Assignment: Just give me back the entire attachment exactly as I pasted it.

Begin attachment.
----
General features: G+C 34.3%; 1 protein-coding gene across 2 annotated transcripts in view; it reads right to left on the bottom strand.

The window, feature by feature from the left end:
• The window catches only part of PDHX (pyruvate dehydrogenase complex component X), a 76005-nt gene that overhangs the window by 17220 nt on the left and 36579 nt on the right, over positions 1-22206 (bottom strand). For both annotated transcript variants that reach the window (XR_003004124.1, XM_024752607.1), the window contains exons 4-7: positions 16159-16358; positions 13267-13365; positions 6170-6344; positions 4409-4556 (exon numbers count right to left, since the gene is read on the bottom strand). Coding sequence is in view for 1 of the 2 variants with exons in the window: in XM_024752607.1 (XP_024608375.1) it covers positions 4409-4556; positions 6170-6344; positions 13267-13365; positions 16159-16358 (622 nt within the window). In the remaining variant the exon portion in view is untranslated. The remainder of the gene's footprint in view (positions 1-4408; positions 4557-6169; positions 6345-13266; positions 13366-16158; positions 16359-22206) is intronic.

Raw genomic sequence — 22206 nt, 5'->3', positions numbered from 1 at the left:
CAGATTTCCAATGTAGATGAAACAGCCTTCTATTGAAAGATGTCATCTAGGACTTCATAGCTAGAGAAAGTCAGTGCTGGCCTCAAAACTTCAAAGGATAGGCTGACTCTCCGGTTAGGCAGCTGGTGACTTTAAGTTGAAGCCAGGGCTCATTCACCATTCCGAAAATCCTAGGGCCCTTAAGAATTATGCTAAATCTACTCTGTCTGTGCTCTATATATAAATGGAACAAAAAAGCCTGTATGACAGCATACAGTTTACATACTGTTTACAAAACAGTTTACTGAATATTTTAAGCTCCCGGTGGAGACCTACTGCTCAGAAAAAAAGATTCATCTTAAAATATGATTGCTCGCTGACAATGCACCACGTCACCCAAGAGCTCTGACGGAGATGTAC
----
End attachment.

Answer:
General features: G+C 34.3%; 1 protein-coding gene across 2 annotated transcripts in view; it reads right to left on the bottom strand.

The window, feature by feature from the left end:
• The window catches only part of PDHX (pyruvate dehydrogenase complex component X), a 76005-nt gene that overhangs the window by 17220 nt on the left and 36579 nt on the right, over positions 1-22206 (bottom strand). For both annotated transcript variants that reach the window (XR_003004124.1, XM_024752607.1), the window contains exons 4-7: positions 16159-16358; positions 13267-13365; positions 6170-6344; positions 4409-4556 (exon numbers count right to left, since the gene is read on the bottom strand). Coding sequence is in view for 1 of the 2 variants with exons in the window: in XM_024752607.1 (XP_024608375.1) it covers positions 4409-4556; positions 6170-6344; positions 13267-13365; positions 16159-16358 (622 nt within the window). In the remaining variant the exon portion in view is untranslated. The remainder of the gene's footprint in view (positions 1-4408; positions 4557-6169; positions 6345-13266; positions 13366-16158; positions 16359-22206) is intronic.

Raw genomic sequence — 22206 nt, 5'->3', positions numbered from 1 at the left:
CAGATTTCCAATGTAGATGAAACAGCCTTCTATTGAAAGATGTCATCTAGGACTTCATAGCTAGAGAAAGTCAGTGCTGGCCTCAAAACTTCAAAGGATAGGCTGACTCTCCGGTTAGGCAGCTGGTGACTTTAAGTTGAAGCCAGGGCTCATTCACCATTCCGAAAATCCTAGGGCCCTTAAGAATTATGCTAAATCTACTCTGTCTGTGCTCTATATATAAATGGAACAAAAAAGCCTGTATGACAGCATACAGTTTACATACTGTTTACAAAACAGTTTACTGAATATTTTAAGCTCCCGGTGGAGACCTACTGCTCAGAAAAAAAGATTCATCTTAAAATATGATTGCTCGCTGACAATGCACCACGTCACCCAAGAGCTCTGACGGAGATGTAC